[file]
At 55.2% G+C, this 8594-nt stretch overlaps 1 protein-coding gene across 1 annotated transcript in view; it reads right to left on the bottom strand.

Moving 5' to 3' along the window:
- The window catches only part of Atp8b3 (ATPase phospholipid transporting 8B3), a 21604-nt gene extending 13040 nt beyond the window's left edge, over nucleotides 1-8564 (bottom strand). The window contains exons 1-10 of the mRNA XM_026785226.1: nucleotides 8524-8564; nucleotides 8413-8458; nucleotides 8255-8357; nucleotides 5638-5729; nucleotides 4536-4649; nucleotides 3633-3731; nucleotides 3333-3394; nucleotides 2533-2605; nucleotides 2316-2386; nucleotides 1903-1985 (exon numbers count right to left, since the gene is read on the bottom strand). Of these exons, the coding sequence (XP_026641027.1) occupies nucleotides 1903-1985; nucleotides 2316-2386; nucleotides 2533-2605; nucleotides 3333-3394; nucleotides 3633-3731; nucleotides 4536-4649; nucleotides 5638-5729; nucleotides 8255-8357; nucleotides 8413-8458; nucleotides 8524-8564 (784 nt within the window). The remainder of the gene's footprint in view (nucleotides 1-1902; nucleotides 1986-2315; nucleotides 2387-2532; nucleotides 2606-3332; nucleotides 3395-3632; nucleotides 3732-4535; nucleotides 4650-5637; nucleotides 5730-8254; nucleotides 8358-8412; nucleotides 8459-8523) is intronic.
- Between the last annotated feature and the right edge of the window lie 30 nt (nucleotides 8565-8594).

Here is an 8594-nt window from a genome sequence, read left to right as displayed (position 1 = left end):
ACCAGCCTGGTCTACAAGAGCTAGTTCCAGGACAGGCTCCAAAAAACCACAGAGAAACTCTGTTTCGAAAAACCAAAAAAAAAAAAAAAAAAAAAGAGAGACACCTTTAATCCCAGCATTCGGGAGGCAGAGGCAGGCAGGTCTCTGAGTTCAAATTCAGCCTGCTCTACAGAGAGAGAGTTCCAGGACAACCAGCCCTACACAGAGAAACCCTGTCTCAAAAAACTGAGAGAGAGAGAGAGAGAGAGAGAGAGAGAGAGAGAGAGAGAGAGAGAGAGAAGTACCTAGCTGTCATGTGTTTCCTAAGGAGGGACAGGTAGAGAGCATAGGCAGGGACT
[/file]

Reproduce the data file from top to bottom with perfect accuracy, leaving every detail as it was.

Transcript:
At 55.2% G+C, this 8594-nt stretch overlaps 1 protein-coding gene across 1 annotated transcript in view; it reads right to left on the bottom strand.

Moving 5' to 3' along the window:
- The window catches only part of Atp8b3 (ATPase phospholipid transporting 8B3), a 21604-nt gene extending 13040 nt beyond the window's left edge, over nucleotides 1-8564 (bottom strand). The window contains exons 1-10 of the mRNA XM_026785226.1: nucleotides 8524-8564; nucleotides 8413-8458; nucleotides 8255-8357; nucleotides 5638-5729; nucleotides 4536-4649; nucleotides 3633-3731; nucleotides 3333-3394; nucleotides 2533-2605; nucleotides 2316-2386; nucleotides 1903-1985 (exon numbers count right to left, since the gene is read on the bottom strand). Of these exons, the coding sequence (XP_026641027.1) occupies nucleotides 1903-1985; nucleotides 2316-2386; nucleotides 2533-2605; nucleotides 3333-3394; nucleotides 3633-3731; nucleotides 4536-4649; nucleotides 5638-5729; nucleotides 8255-8357; nucleotides 8413-8458; nucleotides 8524-8564 (784 nt within the window). The remainder of the gene's footprint in view (nucleotides 1-1902; nucleotides 1986-2315; nucleotides 2387-2532; nucleotides 2606-3332; nucleotides 3395-3632; nucleotides 3732-4535; nucleotides 4650-5637; nucleotides 5730-8254; nucleotides 8358-8412; nucleotides 8459-8523) is intronic.
- Between the last annotated feature and the right edge of the window lie 30 nt (nucleotides 8565-8594).

Here is an 8594-nt window from a genome sequence, read left to right as displayed (position 1 = left end):
ACCAGCCTGGTCTACAAGAGCTAGTTCCAGGACAGGCTCCAAAAAACCACAGAGAAACTCTGTTTCGAAAAACCAAAAAAAAAAAAAAAAAAAAAGAGAGACACCTTTAATCCCAGCATTCGGGAGGCAGAGGCAGGCAGGTCTCTGAGTTCAAATTCAGCCTGCTCTACAGAGAGAGAGTTCCAGGACAACCAGCCCTACACAGAGAAACCCTGTCTCAAAAAACTGAGAGAGAGAGAGAGAGAGAGAGAGAGAGAGAGAGAGAGAGAGAGAGAGAGAAGTACCTAGCTGTCATGTGTTTCCTAAGGAGGGACAGGTAGAGAGCATAGGCAGGGACT